A Fine Neoclassical German Silver-Gilt Torah Shield and Finials En Suite, the shield George Zeiller, Munich, 1825 and circa

Auction Closed

December 15, 09:26 PM GMT


100,000 - 150,000 USD

Lot Details


A Fine Neoclassical German Silver-Gilt Torah Shield and Finials En Suite, the shield George Zeiller, Munich, 1825 and circa

the shield with arched top applied with a cast spray of flowers and fruit, and with coronet above a canopy enclosing Tablets, compartment for portion plaques with double-sided plaques, within crossed branches of berried laurel, all above a pair of lions couchant regardant, applied fluted tapered columns topped by flames, with three bells suspended from drapery fringe, marked at top flanking suspension loop; the finials each formed as a six-columned rotunda, the domes pierced with foliage-fringed apertures, pinecone finials, Gothic arch gallery enclosing bellflower spray mounted en tremblant, the lower body hung with six bells between acanthus leaves, apparently unmarked

Height of shield including bells 16 in. (40.6 cm); Height of finials 13¼in. (33.8 cm)

George Zeiller became a Master in 1780, and is listed as a Drawing Master in 1789, suggesting he was probably a designer as well as a practicing silversmith. He created religious silver in the Damenstis and St. Peters churches in Munich (see Rosenberg, p. 350 no. 3576). A very similar Torah Shield to the offered example - nearly identical lions, columns, and drapery base - and pair of "tempietto" finials, by Zeiller 1828, were in the Kirchstein collection, Berlin, and now at the Skirball Museum, see New Beginnings: The Skirball Museum Collections and Inaugural Exhibition, pl. 8 and p. 132. These have an inscription attesting to their being privately held in a Bavarian village by 1858, showing that not all of Zeiller's production was destined for urban synagogues.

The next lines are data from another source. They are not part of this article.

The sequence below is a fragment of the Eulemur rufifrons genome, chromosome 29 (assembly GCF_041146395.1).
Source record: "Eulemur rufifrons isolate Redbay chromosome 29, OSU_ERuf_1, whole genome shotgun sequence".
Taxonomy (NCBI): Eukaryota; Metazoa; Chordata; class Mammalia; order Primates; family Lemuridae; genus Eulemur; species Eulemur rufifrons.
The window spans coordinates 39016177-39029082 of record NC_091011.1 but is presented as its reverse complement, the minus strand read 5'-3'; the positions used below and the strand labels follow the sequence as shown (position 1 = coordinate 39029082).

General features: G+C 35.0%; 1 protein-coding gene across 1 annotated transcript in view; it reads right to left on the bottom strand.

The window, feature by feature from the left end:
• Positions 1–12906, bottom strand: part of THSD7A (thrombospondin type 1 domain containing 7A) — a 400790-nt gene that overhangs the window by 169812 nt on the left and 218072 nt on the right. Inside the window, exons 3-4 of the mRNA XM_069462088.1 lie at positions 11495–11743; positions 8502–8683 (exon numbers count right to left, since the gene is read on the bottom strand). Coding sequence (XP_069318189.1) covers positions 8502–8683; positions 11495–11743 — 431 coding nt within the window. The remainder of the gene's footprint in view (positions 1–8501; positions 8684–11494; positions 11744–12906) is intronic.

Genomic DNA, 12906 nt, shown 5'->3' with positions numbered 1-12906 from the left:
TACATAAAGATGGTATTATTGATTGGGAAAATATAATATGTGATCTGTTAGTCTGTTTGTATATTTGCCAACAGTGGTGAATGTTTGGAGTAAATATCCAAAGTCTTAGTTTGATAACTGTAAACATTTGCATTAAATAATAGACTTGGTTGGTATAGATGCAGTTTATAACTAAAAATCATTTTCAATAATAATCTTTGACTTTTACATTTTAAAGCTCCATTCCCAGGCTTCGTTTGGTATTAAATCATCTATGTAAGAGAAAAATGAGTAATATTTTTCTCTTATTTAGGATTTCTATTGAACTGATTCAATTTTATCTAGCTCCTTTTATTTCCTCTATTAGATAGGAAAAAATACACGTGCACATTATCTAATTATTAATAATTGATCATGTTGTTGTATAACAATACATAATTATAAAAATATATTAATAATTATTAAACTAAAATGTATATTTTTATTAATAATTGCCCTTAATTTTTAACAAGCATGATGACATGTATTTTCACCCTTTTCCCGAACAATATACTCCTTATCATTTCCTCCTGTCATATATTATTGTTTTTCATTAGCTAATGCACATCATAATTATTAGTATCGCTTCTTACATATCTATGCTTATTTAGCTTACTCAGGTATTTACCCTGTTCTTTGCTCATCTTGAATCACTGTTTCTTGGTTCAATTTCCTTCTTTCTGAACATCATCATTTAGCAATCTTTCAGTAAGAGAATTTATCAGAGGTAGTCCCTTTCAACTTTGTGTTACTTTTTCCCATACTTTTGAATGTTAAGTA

There were few Jews in 18th century Munich; it was limited almost exclusively to Court Jews and similar suppliers to the Bavarian Court. In the 1790s there began to be more Jewish women and families in the city; in 1798 there were 35 heads of families, 33 women, and 98 children (Jewish Virtual Library). In 1805 regulations finally allowed Jews to reside in the city and conduct religious services. Immigrants swelled the Jewish population, with 451 Jews listed in 1814, and in 1816 the community was formally organized and established a cemetery.

Construction of a synagogue had to wait until 1824, when a permit was issued, and the building was dedicated April 11, 1827 - the exact period of this shield and finials. The rabbi was Hirsch Aub, who started in 1825 and would serve until 1871. Drawings of the synagogue, showing its strong Munich Neoclassical style, were sold at Kedem, January 20, 2016, lot 748 (https://www.kedem-auctions.com/en/content/drawings-and-plans-synagogue-munich-%E2%80%93-munich-1825).  In 1884 the 1820s building was replaced by the new Great Synagogue of Munich.